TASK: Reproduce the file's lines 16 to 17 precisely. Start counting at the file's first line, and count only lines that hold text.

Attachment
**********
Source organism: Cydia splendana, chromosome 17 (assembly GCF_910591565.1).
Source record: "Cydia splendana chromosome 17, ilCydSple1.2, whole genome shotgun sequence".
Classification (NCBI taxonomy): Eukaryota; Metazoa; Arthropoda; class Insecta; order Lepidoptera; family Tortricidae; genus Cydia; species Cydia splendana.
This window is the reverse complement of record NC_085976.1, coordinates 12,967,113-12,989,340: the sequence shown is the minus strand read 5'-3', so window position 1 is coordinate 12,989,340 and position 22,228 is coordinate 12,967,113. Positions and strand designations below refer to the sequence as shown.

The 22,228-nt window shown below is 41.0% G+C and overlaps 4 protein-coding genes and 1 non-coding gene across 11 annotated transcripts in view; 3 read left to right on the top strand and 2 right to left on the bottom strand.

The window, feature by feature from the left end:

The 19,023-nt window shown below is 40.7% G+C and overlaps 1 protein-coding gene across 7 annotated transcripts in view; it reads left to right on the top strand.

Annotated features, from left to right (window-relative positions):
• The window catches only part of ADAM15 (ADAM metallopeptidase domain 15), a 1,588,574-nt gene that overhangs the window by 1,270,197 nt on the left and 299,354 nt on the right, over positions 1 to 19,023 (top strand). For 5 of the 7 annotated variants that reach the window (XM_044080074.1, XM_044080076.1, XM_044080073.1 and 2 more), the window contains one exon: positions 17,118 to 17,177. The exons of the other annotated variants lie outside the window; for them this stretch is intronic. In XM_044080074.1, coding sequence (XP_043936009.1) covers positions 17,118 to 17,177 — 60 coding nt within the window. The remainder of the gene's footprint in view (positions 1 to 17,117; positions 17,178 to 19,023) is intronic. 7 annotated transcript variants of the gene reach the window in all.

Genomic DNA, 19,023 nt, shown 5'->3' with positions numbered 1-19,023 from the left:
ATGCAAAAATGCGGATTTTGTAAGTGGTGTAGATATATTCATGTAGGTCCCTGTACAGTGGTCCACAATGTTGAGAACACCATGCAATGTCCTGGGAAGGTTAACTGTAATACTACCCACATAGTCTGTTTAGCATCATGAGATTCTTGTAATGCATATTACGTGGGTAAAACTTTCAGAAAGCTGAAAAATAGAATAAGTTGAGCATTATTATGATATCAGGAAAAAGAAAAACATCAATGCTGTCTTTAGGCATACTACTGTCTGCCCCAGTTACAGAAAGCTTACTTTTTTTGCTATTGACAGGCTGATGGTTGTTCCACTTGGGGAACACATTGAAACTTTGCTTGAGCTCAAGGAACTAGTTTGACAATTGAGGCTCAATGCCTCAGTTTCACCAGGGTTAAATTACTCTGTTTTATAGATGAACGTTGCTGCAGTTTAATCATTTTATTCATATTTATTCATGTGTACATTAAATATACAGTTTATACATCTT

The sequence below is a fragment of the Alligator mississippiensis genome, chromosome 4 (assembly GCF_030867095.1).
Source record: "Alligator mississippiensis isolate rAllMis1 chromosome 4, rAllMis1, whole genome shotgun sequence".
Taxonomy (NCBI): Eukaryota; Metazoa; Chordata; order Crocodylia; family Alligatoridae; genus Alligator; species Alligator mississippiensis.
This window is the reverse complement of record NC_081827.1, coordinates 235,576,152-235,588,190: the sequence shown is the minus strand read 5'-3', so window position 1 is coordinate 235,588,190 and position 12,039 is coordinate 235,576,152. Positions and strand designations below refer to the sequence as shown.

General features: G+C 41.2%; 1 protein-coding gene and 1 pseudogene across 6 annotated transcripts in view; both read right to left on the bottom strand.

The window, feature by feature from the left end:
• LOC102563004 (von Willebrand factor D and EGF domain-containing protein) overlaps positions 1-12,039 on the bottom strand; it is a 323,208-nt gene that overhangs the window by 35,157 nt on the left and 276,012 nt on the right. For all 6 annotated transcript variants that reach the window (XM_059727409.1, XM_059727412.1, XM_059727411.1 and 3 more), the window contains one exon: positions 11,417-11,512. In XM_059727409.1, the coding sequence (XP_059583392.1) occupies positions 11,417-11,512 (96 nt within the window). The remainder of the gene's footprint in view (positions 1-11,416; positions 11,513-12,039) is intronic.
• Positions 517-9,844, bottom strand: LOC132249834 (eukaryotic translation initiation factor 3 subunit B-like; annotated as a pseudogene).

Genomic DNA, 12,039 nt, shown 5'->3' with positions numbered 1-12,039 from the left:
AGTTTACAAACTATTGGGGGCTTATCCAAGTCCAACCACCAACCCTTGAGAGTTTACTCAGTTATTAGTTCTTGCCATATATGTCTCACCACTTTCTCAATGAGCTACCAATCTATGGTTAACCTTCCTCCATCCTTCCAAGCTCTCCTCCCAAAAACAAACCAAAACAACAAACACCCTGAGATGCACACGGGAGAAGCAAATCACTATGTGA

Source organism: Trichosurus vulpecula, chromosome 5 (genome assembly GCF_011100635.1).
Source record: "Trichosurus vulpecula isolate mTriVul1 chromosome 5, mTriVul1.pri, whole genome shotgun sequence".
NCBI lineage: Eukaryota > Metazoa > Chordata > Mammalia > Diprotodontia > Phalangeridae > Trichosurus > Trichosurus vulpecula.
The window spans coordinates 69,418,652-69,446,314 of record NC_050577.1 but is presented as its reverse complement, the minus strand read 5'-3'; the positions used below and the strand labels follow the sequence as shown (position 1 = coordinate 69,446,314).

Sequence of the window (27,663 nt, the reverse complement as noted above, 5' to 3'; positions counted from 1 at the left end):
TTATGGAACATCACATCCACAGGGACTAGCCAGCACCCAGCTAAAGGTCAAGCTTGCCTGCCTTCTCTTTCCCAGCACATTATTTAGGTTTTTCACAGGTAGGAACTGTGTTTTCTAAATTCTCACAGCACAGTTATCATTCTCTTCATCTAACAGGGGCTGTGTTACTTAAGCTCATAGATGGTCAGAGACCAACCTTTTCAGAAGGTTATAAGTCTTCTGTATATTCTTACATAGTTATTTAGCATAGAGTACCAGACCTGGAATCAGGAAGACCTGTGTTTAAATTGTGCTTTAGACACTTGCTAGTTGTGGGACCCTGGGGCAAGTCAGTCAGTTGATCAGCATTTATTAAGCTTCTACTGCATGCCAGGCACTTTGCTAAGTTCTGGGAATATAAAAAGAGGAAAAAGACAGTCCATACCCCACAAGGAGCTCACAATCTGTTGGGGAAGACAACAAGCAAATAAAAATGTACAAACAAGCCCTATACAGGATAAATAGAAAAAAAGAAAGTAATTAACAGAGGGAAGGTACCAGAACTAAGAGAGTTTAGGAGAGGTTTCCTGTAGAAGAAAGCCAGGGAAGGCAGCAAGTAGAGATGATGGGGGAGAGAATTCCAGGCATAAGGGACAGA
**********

General features: G+C 41.2%; 1 protein-coding gene and 1 pseudogene across 6 annotated transcripts in view; both read right to left on the bottom strand.

The window, feature by feature from the left end: